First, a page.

Traditionally, a crew member is stationed on the deck of the vessel at a position that provides better visibility, for example, by the rail. The crew member is tasked with verbally relaying information to the operator at the main helm station. For example, as the vessel approaches the dock or mooring, the crew member may relay back relevant distances and suggest course corrections. However, this relay of information is problematic. The crew member may misspeak, or the operator may mishear a crucial piece of information. Further, the crew member may lack the experience of the operator, and this lack of experience may cause them to misestimate distances or suggest incorrect course corrections. Still further, there is an inherent delay to this sort of relay of information, and this delay may be problematic in some situations.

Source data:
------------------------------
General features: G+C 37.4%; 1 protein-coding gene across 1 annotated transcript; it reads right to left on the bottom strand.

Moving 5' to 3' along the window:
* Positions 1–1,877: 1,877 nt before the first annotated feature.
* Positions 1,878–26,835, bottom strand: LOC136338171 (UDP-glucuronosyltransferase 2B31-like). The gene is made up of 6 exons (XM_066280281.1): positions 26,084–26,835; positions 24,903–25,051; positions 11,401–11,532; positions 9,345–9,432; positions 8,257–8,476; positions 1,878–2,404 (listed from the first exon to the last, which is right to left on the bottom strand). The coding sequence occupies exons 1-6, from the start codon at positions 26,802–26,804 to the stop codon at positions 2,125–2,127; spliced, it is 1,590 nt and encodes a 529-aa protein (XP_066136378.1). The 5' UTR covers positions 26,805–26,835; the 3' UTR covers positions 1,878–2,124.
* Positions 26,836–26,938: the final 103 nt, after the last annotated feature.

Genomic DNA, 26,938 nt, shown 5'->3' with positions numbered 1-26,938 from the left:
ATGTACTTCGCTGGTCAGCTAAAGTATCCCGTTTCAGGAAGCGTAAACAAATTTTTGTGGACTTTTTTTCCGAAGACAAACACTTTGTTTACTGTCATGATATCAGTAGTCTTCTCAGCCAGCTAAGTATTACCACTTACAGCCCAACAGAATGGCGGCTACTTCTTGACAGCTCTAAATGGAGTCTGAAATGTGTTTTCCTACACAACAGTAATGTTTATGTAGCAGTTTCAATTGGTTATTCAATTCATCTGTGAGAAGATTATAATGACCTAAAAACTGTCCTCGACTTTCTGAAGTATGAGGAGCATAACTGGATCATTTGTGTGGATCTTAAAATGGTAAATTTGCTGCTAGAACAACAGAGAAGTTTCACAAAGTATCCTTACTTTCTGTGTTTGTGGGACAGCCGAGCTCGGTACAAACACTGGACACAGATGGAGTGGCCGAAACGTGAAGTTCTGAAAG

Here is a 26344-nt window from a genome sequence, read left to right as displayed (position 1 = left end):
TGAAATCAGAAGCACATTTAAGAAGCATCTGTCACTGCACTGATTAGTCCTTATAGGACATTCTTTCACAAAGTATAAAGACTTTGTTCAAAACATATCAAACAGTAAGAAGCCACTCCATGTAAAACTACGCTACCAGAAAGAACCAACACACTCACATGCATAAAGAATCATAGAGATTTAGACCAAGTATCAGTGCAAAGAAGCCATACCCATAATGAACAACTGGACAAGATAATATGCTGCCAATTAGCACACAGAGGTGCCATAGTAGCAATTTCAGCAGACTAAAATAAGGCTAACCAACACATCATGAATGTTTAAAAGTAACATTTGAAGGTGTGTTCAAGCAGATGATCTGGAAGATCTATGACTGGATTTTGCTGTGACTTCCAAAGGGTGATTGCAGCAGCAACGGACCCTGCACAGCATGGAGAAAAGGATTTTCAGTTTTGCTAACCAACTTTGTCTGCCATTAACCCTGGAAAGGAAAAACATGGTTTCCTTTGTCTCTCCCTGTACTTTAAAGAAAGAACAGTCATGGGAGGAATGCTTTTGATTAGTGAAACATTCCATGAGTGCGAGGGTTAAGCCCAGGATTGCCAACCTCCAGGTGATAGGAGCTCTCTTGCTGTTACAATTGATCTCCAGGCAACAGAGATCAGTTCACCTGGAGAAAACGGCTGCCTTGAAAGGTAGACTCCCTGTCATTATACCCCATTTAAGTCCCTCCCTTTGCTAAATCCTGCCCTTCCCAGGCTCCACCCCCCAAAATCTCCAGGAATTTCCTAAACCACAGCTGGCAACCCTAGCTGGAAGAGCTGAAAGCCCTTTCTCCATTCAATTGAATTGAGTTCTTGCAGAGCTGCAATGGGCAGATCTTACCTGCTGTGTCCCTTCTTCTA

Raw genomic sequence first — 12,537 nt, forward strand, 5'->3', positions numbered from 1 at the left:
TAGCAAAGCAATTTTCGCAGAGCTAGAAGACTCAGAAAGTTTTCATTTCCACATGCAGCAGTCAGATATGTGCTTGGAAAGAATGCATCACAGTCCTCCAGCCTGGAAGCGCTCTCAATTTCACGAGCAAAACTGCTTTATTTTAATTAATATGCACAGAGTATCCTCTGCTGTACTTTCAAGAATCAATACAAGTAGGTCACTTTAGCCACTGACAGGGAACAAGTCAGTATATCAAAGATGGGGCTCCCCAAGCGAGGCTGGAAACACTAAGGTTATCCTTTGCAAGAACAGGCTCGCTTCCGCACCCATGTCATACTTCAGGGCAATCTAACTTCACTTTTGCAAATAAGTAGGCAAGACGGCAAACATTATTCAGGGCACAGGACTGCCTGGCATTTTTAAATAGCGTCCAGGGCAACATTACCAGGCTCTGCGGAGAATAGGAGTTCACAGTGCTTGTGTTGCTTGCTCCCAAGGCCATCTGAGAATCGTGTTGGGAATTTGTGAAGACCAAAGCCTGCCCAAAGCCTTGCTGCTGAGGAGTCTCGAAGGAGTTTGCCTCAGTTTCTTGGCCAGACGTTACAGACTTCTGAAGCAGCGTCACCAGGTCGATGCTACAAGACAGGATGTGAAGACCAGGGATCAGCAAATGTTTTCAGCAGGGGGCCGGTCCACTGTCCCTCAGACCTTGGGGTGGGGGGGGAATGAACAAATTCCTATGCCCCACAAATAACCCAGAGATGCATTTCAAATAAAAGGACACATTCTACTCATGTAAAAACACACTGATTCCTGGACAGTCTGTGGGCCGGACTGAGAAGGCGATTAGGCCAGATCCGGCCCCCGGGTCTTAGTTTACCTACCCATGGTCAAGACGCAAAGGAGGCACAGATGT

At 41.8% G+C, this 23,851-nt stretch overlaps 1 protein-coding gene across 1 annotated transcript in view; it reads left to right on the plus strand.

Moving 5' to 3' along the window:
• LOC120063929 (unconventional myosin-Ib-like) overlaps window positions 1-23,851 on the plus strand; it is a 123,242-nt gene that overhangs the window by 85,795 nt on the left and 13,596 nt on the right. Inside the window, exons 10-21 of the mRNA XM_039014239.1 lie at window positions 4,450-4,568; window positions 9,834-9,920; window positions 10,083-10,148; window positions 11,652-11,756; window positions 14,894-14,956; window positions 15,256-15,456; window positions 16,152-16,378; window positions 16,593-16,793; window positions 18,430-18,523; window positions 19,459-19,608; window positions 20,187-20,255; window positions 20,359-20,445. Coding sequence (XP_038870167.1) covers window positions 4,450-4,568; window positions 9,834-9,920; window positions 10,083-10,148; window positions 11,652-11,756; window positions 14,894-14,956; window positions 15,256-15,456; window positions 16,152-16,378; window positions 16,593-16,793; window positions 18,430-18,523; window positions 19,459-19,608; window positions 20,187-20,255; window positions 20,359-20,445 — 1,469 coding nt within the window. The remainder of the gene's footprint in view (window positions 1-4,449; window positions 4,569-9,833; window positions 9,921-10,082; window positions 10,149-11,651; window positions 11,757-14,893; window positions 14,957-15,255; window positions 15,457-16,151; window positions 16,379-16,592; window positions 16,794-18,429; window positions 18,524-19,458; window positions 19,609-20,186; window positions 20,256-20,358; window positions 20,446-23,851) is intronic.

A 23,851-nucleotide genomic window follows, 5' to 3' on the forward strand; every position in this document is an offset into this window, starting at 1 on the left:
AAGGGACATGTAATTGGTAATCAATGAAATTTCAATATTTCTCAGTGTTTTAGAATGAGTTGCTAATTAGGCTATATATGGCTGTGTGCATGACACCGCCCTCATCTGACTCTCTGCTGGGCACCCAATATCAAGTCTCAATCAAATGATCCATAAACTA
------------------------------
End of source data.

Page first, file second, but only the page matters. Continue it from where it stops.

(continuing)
In attempts to address these issues, some vessels employ stationary secondary helm stations coupled to the electronic control system via wired connections. These stationary secondary helm stations may be located at positions on the deck of the vessel where better visibility is available. An operator may temporarily take control of vessel from one of these stationary secondary helm stations. However, while this approach may be somewhat of an improvement over verbally relaying information back, it still suffers from several shortcomings. While a given stationary secondary helm station may be located at a better position than the main helm station for performing one type of maneuver, it may be in a poorer location when another type of maneuver is required. Accordingly, to be effective, there typically needs to be several secondary helm stations dispersed about the vessel, to provide coverage for common maneuvers. The need for duplicative secondary helm stations, and the wiring required to support each secondary helm station, adds expense to the vessel. Further, duplicative secondary helm stations consume space that could be better utilized for other purposes.